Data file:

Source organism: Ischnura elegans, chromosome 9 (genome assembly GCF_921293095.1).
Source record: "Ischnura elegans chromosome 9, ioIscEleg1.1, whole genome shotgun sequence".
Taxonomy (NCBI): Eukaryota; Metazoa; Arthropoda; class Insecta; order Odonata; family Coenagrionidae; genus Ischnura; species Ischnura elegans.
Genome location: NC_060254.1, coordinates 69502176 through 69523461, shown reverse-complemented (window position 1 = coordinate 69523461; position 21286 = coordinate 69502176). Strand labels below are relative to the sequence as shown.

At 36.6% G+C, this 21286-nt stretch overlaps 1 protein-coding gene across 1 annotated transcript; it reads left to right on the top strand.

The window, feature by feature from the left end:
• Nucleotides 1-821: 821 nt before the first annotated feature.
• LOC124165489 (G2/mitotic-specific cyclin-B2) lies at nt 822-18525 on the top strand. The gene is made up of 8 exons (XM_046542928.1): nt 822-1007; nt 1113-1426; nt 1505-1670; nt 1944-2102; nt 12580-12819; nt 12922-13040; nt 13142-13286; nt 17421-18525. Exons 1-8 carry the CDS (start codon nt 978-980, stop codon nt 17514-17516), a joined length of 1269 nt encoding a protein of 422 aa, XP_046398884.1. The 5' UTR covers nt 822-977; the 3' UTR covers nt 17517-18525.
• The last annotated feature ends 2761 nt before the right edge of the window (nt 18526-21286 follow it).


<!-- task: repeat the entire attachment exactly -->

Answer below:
Source organism: Ischnura elegans, chromosome 9 (genome assembly GCF_921293095.1).
Source record: "Ischnura elegans chromosome 9, ioIscEleg1.1, whole genome shotgun sequence".
Taxonomy (NCBI): Eukaryota; Metazoa; Arthropoda; class Insecta; order Odonata; family Coenagrionidae; genus Ischnura; species Ischnura elegans.
Genome location: NC_060254.1, coordinates 69502176 through 69523461, shown reverse-complemented (window position 1 = coordinate 69523461; position 21286 = coordinate 69502176). Strand labels below are relative to the sequence as shown.

At 36.6% G+C, this 21286-nt stretch overlaps 1 protein-coding gene across 1 annotated transcript; it reads left to right on the top strand.

The window, feature by feature from the left end:
• Nucleotides 1-821: 821 nt before the first annotated feature.
• LOC124165489 (G2/mitotic-specific cyclin-B2) lies at nt 822-18525 on the top strand. The gene is made up of 8 exons (XM_046542928.1): nt 822-1007; nt 1113-1426; nt 1505-1670; nt 1944-2102; nt 12580-12819; nt 12922-13040; nt 13142-13286; nt 17421-18525. Exons 1-8 carry the CDS (start codon nt 978-980, stop codon nt 17514-17516), a joined length of 1269 nt encoding a protein of 422 aa, XP_046398884.1. The 5' UTR covers nt 822-977; the 3' UTR covers nt 17517-18525.
• The last annotated feature ends 2761 nt before the right edge of the window (nt 18526-21286 follow it).